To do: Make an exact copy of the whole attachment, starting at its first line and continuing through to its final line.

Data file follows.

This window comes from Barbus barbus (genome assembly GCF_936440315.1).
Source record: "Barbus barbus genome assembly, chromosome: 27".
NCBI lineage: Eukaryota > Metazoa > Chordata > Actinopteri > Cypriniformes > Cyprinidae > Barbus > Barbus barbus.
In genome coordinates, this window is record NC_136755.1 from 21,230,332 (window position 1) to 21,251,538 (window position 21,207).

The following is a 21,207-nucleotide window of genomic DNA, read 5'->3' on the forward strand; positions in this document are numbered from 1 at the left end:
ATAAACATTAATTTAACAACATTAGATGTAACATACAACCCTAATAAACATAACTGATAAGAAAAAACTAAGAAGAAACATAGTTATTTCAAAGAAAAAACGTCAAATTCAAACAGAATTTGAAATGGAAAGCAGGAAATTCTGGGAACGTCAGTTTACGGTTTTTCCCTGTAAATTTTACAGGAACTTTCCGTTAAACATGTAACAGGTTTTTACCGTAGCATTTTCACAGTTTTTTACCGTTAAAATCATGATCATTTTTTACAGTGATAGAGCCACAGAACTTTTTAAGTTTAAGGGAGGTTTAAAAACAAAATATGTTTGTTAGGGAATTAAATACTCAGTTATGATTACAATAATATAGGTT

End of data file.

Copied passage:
This window comes from Barbus barbus (genome assembly GCF_936440315.1).
Source record: "Barbus barbus genome assembly, chromosome: 27".
NCBI lineage: Eukaryota > Metazoa > Chordata > Actinopteri > Cypriniformes > Cyprinidae > Barbus > Barbus barbus.
In genome coordinates, this window is record NC_136755.1 from 21,230,332 (window position 1) to 21,251,538 (window position 21,207).

The following is a 21,207-nucleotide window of genomic DNA, read 5'->3' on the forward strand; positions in this document are numbered from 1 at the left end:
ATAAACATTAATTTAACAACATTAGATGTAACATACAACCCTAATAAACATAACTGATAAGAAAAAACTAAGAAGAAACATAGTTATTTCAAAGAAAAAACGTCAAATTCAAACAGAATTTGAAATGGAAAGCAGGAAATTCTGGGAACGTCAGTTTACGGTTTTTCCCTGTAAATTTTACAGGAACTTTCCGTTAAACATGTAACAGGTTTTTACCGTAGCATTTTCACAGTTTTTTACCGTTAAAATCATGATCATTTTTTACAGTGATAGAGCCACAGAACTTTTTAAGTTTAAGGGAGGTTTAAAAACAAAATATGTTTGTTAGGGAATTAAATACTCAGTTATGATTACAATAATATAGGTT